Trading Technologies (TT) announced last week the launch of a new trading function that allows TT customers to choose which brokers they will route their orders through on its X_TRADER® platform. In other words, if you want to trade 100 crude oil futures, you can route 10 contracts through one broker, 50 to another and 30 to another and 10 to another, all from one trading screen.

This could be a game changer for the futures industry.

This technology is not groundbreaking, as other technology vendors already offer it, from Bloomberg to Realtick to Thethys and Trading Screen. But none of those firms have the futures footprint of TT. And in that sense, the new multi-broker solution could usher in a new era of competition among FCMs and choice for end-users. TT’s multi-broker functionality is in the beta testing stage, and also includes 11 banks, who have agreed to adopt the service including: BofA Merrill Lynch, Credit Suisse, Deutsche Bank, HSBC, J.P. Morgan, Jefferies, Macquarie Bank Limited, Mizuho Securities USA, Morgan Stanley, RBC Capital Markets and UBS.

Why would a broker ever want to be put on a system that could ultimately route order flow away from it? Because that broker believes it is better than the competition. So far, 11 FCMs think they have what it takes to not only keep existing customers but add new accounts as well.

When thinking about the impact of this concept, one example comes to mind. The airline and travel industry, has been massively challenged and changed with the introduction and spread of online travel booking sites such as Orbitz, Priceline, Travelocity and others. Customers have always had a choice of airline, but now individuals have more transparency on pricing and ability to pick the right trip for them. And customers have responded. Orbitz, launched in June 2001, was initially supported by five major airlines and drew 2 million visitors in its first month. Last year, the company said it handled more than 18 million per month.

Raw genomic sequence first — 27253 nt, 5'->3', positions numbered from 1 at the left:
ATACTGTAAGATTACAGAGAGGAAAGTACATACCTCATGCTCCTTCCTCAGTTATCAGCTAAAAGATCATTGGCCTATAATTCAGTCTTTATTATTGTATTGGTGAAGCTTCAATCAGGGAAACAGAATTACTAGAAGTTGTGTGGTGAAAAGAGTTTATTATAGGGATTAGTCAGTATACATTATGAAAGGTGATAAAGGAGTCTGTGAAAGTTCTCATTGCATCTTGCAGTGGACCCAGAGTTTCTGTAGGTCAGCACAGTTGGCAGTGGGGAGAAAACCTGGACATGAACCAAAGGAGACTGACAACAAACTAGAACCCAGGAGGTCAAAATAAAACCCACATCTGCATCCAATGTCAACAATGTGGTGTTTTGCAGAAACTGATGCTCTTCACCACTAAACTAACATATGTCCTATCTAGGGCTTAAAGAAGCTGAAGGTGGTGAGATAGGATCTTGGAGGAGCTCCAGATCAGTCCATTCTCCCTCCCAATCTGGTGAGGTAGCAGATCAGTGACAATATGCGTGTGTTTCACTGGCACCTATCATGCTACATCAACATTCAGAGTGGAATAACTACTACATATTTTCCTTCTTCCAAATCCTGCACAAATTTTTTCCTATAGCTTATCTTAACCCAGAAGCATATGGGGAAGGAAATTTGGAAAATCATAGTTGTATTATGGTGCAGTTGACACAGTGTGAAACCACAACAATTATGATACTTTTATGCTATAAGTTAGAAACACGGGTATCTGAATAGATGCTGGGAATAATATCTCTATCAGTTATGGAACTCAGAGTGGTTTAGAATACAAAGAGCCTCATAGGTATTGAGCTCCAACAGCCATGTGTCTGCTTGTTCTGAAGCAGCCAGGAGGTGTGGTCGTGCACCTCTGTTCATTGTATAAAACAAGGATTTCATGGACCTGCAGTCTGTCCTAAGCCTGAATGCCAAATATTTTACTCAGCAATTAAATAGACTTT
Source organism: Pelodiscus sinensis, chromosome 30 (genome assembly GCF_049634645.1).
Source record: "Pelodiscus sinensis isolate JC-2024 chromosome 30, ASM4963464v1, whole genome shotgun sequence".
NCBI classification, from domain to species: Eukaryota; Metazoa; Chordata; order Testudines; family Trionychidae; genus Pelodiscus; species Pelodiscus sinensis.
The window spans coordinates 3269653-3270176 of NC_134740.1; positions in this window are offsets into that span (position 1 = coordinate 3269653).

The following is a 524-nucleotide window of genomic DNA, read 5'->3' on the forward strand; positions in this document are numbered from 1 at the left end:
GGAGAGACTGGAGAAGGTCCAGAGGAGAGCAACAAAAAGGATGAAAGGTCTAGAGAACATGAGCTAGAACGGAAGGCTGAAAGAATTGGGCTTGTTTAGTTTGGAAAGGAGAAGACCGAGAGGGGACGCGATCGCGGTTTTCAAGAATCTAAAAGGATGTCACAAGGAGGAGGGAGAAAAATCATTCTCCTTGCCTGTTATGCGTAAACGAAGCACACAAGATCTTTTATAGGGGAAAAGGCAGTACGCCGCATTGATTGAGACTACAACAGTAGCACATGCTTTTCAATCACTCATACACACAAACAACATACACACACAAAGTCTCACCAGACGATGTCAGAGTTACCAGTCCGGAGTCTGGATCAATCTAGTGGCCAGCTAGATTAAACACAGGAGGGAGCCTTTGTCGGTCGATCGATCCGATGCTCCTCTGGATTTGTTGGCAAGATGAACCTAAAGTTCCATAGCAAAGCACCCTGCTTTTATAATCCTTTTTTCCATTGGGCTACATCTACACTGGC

TT’s solution just offers potential competition and convenience to its customers in a similar way. TT plans to expand that FCM list as the beta testing leads to a full launch planned for this summer.

The question is whether TT’s service will attract more FCMs, particularly Goldman Sachs and Newedge. The other issue is whether TT might take this service to another level – offering brokers a chance to display commissions, discounts or other services that might garner new customers to their platform.

It is a fine line to walk for TT, but the fact that it has created this service and found buy-in from both customers and the solid group of FCMs already is a sign a change in the industry may be brewing.

– Jim Kharouf, Editor-In-Chief, John Lothian Newsletter

Watch Episode 3 of Our ADL™ Hangout Series on Wednesday, January 30th

UPDATE: If you missed our live broadcast of this ADL Hangout, you can view the recording here.


The next Google Hangout featuring our ADL algorithmic trading tool is set for Wednesday, January 30th, at 3:30p.m. CST. Product Manager John Yoo and Senior Business Analyst Tom Zagara will use the If-Then-Else block to build advanced logic for the exit-side order of the scalper algorithm featured in our previous Hangouts.

To watch our live broadcast, visit TradingTechTV at 3:30 p.m. CST on Wednesday. No registration, login or special software is required.

If you missed the first two live Hangouts, you can watch the recordings below.

Episode 1: Build and launch a basic scalper algo. It joins
and maintains a one-lot bid on a given instrument as long
as the bid quantity is greater than 100. When filled, it places
an exit order at one tick higher than the fill price.

Episode 2: Build the exit-side logic to the
scalper algorithm introduced in the first episode. 
In doing so, we also cover the Value Extractor 
Block and the concept of “virtualization”.